‘Definitive increase’: Experts warn of underestimating recent increase in COVID-19 cases

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CALGARY – Infectious disease specialists say a recent surge in COVID-19 cases that surpassed a peak last spring shouldn’t be ignored as simply a by-product of increased testing. “I think minimizing right now is a real mistake,” said Dr. Lynora Saxinger of the University of Alberta.

“People don’t want to believe it’s a thing, because I think they don’t want to go back to the state we were in earlier this year. It is a dangerous path to take and we should be much more careful. now. ”

The Canadian Press compiled data published in Alberta, British Columbia, Ontario and Quebec for a week ending April 21 and another ending October 6 to get a feel for the comparison between the two cases.

Daily cases in Alberta were two percent higher in the most recent period compared to the week of April. Ontario cases were 13 percent higher, Quebec’s were 14 percent higher and British Columbia’s cases were more than triple the low double-digit average number recorded in April.

Alberta, one of the early leaders in increased testing, took nearly four times more samples during the week of October than during the week of April. British Columbia’s daily tests were up eightfold, while Ontario and Quebec took about 4-1 / 2 times more weekly samples during the fall week than in the spring.

The positivity rate – the percentage of tests that come back positive – in all four provinces fell markedly between the spring and fall outbreaks.

Quebec and Ontario do not officially publish historical positivity rates, which is why the Canadian Press divided the total number of weekly tests by the total number of weekly cases. This is an imperfect estimate because there is often a time lag between when tests are done and cases are registered by public health.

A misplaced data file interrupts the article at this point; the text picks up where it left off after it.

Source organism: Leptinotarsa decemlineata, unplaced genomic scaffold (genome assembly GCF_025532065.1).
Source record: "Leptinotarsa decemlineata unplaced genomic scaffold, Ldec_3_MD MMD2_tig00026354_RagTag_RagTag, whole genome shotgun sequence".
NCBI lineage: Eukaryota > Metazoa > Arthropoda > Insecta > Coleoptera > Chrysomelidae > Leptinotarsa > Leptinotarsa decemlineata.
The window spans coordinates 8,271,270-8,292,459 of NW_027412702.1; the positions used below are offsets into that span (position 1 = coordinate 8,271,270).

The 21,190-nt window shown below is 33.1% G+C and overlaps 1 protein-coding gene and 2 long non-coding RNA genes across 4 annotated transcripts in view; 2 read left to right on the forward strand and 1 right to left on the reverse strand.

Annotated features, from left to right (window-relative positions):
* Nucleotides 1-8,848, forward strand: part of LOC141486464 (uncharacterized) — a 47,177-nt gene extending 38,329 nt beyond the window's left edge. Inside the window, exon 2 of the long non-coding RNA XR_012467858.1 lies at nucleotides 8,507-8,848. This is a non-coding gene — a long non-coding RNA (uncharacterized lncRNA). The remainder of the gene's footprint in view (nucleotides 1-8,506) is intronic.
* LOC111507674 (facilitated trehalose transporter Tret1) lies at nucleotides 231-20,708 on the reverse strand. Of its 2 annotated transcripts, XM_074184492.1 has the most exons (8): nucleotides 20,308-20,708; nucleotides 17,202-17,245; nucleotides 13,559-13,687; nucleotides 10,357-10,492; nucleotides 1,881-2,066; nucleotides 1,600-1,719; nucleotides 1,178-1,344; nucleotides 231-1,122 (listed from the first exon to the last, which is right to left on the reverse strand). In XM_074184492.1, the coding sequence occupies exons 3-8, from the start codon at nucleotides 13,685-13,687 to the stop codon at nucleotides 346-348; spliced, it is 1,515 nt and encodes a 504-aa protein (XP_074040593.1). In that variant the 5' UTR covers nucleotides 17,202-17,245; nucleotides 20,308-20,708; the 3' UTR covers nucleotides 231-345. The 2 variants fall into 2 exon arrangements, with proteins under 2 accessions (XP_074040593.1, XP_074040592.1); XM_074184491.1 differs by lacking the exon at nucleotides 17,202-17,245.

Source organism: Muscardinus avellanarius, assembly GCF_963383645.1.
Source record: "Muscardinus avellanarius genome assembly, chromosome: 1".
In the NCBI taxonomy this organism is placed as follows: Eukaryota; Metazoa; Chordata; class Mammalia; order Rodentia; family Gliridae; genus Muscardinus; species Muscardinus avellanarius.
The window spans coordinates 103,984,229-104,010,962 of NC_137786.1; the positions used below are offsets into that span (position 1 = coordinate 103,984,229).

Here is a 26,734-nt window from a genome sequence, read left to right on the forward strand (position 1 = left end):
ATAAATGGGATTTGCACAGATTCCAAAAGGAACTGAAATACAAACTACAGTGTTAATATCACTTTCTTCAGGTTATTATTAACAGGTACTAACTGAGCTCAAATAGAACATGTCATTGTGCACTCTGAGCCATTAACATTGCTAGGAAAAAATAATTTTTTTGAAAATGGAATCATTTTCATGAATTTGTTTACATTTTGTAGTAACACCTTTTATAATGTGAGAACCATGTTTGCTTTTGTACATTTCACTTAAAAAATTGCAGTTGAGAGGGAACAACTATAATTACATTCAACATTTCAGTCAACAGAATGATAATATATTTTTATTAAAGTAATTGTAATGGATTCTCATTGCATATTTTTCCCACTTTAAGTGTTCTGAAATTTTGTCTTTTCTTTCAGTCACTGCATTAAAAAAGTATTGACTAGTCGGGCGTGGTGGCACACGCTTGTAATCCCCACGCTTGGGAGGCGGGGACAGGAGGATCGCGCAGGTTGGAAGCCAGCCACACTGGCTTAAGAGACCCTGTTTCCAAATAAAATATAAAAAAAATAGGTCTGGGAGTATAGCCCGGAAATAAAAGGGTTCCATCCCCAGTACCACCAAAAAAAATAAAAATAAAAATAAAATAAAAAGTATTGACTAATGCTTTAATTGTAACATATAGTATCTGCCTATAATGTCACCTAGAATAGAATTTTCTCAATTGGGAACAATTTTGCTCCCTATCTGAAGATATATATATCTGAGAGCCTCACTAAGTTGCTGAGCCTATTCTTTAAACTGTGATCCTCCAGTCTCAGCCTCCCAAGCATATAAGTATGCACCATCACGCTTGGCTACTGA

Quebec, which performed an average of about 6,300 daily tests and 930 new cases during the week of April, had a positivity rate during that period of about 15%.

In the most recent week, as Quebec has experienced five straight days with new four-digit cases, its positivity rate was around four percent.

Ontario, which faces a large backlog of samples awaiting analysis, posted an official daily positivity rate of 2% for October 7, down from the range of about 6% that he had in mid-April.

Alberta’s positivity rate fell from nearly 5% to one percent and that of British Columbia fell to 1.3 percent from four percent.

Experts say the lower positivity rates shouldn’t be any comfort.

Early testing was largely limited to people with a handful of specific symptoms and those who had close contact with them. The tests are now available for a much larger part of the population and many other mildly symptomatic or asymptomatic cases are being discovered.

“The threshold for what we consider a high positivity percentage should probably be viewed as different now than it was in the spring,” Saxinger said.

Dr. Craig Jenne, an infectious disease researcher at the University of Calgary, noted that testing of people without suspected exposure or symptoms in Alberta over the summer has uncovered very few new cases. The province has since tightened its asymptomatic screening criteria, restricting them to those at higher risk or who need to travel ahead.

“We are still screening asymptomatic people, but these are people who we have reason to believe have been exposed and who seem to capture most of the cases in the community,” he said.

Jenne recalled that the numbers we see today reflect the viral transmission that occurred 10-14 days ago.

“So we always have to react to what is happening and not necessarily what is happening today. ”

In recent weeks, testing has been relatively stable as cases have trended upwards.

“There has been a marked increase in the number of people infected. It’s not just because they test more, ”said Dr. Ameeta Singh, infectious disease specialist at the Royal Alexandra Hospital in Edmonton and the University of Alberta.

Hospitalization trends are a lagging indicator that experts watch with concern.

In Ontario, for example, hospitalizations started climbing triple digits about two weeks ago and as of Friday 225 people were hospitalized.

“This is definitely where we start to get a little more alarmed,” Singh said.

“It’s kind of the tip of the iceberg. This tells you that there is much more community transmission than you might think. ”

This report by The Canadian Press was first published on October 9, 2020

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